10 INTHEFIELD MAGAZINE
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INTHEFIELD MAGAZINE 11
Graceland of Purvis 357 Hwy 589 • Purvis, Mississippi 39475 • just off I-59, Exit #51
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2 cups cooked carrots, mashed while hot (I use a 1lb bag of baby cut carrots, steamed.) 1 stick melted butter 1 cup sugar 3 tbsp all purpose flour 1 tsp baking powder 3 eggs well beaten dash of cinnamon
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Mix ingredients in the order given. Pour into a greased 2 qt baking dish. Bake 15 minutes at 400° then reduce heat to 350° and bake for another 45 minutes.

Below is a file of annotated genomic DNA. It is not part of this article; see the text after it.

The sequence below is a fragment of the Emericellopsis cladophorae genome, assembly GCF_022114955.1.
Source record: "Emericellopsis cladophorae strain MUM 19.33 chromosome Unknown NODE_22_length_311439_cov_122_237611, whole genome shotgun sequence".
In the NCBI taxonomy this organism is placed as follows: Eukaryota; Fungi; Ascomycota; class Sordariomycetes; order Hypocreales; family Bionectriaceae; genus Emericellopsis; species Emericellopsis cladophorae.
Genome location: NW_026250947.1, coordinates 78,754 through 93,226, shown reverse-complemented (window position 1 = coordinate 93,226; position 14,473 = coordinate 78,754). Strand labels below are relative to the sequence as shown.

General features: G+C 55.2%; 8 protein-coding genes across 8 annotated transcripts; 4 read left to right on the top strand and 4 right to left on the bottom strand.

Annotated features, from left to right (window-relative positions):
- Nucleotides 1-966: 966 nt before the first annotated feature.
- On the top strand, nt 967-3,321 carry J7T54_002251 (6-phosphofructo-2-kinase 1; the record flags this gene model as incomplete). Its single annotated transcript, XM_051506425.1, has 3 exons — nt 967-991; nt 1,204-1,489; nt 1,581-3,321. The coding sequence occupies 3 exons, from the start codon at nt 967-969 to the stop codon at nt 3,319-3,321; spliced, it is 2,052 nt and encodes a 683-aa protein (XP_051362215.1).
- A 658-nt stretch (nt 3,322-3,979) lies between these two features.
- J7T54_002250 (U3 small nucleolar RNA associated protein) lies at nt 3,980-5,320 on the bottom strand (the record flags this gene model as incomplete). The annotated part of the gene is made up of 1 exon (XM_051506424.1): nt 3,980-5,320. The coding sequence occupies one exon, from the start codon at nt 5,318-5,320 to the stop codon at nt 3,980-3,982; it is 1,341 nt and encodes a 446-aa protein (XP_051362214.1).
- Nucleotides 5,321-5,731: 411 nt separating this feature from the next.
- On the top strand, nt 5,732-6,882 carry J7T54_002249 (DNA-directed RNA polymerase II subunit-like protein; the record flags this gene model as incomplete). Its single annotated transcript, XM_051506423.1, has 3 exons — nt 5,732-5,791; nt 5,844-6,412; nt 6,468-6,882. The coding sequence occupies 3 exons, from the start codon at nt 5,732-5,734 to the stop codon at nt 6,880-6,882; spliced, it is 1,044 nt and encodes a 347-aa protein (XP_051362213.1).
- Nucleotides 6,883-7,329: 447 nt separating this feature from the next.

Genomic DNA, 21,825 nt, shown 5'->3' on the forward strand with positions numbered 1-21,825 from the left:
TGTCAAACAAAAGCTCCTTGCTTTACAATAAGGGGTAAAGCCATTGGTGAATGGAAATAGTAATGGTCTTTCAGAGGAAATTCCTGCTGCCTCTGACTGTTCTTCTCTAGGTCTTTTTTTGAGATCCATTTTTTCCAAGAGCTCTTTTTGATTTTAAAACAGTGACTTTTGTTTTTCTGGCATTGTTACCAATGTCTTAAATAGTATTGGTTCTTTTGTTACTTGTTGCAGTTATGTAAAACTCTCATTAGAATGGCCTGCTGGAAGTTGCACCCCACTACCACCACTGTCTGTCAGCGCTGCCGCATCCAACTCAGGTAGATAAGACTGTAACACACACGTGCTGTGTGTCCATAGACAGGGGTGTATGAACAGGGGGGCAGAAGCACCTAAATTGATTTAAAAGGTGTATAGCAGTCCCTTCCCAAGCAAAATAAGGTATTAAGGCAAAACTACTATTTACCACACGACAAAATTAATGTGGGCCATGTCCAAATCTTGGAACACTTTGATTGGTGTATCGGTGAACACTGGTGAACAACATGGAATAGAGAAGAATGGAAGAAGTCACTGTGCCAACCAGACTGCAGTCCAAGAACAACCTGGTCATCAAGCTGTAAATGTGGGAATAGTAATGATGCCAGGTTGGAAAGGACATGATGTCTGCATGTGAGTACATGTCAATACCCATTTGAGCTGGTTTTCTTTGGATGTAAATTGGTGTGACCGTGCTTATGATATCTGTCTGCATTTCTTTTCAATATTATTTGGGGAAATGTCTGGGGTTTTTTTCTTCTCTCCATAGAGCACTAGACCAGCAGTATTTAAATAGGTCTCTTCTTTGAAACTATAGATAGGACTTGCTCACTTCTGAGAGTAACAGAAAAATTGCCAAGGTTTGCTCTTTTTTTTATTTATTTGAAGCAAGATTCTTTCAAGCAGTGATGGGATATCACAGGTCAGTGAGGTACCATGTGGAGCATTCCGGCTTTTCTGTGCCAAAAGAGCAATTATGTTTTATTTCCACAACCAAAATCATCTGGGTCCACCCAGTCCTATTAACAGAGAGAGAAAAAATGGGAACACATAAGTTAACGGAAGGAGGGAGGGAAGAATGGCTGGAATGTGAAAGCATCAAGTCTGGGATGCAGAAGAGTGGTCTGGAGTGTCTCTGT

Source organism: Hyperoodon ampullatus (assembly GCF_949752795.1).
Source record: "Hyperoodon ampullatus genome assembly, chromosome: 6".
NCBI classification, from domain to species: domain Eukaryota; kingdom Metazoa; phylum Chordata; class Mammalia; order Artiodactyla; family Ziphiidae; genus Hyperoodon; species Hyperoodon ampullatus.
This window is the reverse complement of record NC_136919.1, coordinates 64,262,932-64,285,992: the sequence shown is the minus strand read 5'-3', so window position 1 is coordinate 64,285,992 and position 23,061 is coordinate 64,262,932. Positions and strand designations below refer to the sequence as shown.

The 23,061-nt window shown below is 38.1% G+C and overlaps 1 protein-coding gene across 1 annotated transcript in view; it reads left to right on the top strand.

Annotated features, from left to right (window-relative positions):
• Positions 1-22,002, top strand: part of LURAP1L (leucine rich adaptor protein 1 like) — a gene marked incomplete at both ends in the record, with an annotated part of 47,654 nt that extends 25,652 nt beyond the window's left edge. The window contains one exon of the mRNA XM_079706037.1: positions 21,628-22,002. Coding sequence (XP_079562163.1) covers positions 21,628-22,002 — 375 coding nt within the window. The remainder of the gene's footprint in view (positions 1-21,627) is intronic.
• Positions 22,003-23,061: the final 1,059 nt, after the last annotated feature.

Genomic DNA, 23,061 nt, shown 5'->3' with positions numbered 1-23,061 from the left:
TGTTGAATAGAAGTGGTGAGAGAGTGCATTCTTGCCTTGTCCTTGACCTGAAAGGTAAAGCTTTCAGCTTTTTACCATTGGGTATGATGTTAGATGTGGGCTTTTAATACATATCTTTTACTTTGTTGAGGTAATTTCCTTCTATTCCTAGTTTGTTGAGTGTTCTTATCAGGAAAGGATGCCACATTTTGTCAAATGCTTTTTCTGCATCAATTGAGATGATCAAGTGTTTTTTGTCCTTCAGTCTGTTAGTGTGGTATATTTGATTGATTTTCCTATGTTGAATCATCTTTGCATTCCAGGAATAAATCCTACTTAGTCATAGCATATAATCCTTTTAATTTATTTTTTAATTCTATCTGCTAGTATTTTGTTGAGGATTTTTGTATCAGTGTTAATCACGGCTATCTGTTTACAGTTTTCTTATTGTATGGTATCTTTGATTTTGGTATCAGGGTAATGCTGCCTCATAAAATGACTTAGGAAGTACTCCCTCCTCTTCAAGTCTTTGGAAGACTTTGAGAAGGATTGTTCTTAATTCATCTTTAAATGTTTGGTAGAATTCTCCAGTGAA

Old Fashioned Strawberry Shortcake Ingredients
½ cup soft unsalted butter 1 cup sugar 2 eggs 2 cups sifted all purpose flour ½ tsp salt 1 tsp baking powder
Place all ingredients in a large bowl and mix with hands into a smooth dough. (Can use paddle attachment on Kitchen Aid). Butter and line the bottom of a 10” round cake pan with waxed paper and press dough evenly into pan. Bake on 350° for 25 minutes or until lightly golden. To serve this cake, I cut it into wedges and split them in half horizontally and put sweetened strawberries and sweetened whipped cream on top. I usually make two and when the berries are gone, we just eat the cake plain. It is so yummy! 12 INTHEFIELD MAGAZINE
INTHEFIELD MAGAZINE 13